Based on a traditional measure of population affected Heathrow (by far the busiest airport) affects 258,500 people, Gatwick 3,700 and Stansted 1,900.
Environmental impact
­In 2010, London’s five key airports (Heathrow, Gatwick, Stansted, Luton, and London City) accounted for a total of 24.7 million tonnes (MT) of CO2. Of that number, Heathrow contributed 18.8 MT and Gatwick 3.9 MT. While the London number is predicted to rise to 31.4 MT in 2030 it will fall away again to 25.7 MT by 2050. Similarly, while London airports accounted for 75 per cent of UK departure CO2 in 2010, it will fall to 55 per cent by 2050. 
There are two factors at play here. One is the assumption that London will be hit by a capacity shortfall. Should the go-ahead for additional runways across London be given (and delivered on) before 2050 expect these numbers to rise. Second, airlines operating out of London airports will increasingly use a new generation of fuel efficient aircraft. 
In its 2009 forecasts the committee on climate change (CCC) estimated that of the total greenhouse gas emissions allowed for the UK to meet its 80 per cent reduction targets by 2050, aviation would account for 35 per cent. Given total air passenger forecasts have fallen since 2009, it is reasonable to assume that percentage has fallen also.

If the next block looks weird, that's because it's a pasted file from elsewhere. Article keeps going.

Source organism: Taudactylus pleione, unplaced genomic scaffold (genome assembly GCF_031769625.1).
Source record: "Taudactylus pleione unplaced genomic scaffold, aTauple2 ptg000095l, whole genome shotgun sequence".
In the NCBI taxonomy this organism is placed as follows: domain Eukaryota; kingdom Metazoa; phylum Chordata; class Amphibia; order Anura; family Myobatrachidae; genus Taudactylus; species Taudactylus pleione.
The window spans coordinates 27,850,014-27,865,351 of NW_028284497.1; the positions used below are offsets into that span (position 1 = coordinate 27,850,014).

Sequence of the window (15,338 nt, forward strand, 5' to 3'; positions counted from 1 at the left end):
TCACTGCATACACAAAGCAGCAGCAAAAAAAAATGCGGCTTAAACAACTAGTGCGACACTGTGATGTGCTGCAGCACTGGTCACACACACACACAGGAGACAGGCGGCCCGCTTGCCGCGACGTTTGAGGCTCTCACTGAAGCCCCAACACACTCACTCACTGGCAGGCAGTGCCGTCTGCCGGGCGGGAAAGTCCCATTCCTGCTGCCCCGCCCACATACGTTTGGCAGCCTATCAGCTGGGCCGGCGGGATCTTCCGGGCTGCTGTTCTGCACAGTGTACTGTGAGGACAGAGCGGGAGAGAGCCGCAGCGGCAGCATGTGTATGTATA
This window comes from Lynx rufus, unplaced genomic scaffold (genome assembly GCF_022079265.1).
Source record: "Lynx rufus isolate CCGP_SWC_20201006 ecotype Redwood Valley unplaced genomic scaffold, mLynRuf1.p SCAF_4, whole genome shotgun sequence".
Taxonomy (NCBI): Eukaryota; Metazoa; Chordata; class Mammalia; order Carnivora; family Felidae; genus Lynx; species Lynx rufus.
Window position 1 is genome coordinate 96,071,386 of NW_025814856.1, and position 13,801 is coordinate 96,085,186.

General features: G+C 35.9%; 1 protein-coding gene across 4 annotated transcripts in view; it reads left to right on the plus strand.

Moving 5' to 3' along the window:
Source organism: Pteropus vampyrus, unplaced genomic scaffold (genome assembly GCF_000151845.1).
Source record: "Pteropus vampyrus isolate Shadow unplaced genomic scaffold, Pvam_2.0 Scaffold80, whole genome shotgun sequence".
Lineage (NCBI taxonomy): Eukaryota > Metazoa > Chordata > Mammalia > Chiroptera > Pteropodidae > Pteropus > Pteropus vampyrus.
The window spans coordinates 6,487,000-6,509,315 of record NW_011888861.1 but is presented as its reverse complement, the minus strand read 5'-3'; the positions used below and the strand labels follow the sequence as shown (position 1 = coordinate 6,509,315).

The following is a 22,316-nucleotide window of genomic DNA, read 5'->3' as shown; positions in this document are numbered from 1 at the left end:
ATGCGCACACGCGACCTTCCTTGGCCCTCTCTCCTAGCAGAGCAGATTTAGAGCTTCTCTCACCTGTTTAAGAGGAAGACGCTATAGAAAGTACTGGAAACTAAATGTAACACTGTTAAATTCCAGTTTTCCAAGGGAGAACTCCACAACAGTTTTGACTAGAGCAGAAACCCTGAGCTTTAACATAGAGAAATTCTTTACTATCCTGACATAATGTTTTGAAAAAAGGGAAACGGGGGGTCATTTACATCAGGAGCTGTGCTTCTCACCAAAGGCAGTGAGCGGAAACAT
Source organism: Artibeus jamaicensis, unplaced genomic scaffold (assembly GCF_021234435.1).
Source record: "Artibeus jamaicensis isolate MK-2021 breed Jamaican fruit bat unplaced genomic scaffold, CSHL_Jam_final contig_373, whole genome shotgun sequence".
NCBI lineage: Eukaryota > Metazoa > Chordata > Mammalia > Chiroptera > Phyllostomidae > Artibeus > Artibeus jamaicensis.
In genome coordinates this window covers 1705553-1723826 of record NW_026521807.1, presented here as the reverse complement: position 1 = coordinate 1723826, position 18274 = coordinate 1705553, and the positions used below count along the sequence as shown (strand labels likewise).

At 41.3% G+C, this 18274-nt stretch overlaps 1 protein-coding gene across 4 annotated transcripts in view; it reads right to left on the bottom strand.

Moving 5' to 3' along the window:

At first glance the numbers look impressive. Ninety per cent of the UK’s population live within two hours of an airport that has international connections and, combined, London’s five key airports serves 131 million passengers a year, more than any other city in the world. Moreover, the UK serves 186 destinations every day (albeit down from pre-recession peak of 220 in 2007). 
However, while there are areas of the world where connectivity from the UK is strong (there are 35,000 flights from the UK to the United States every year, compared to 13,000 from Paris), there are other regions where provision is light.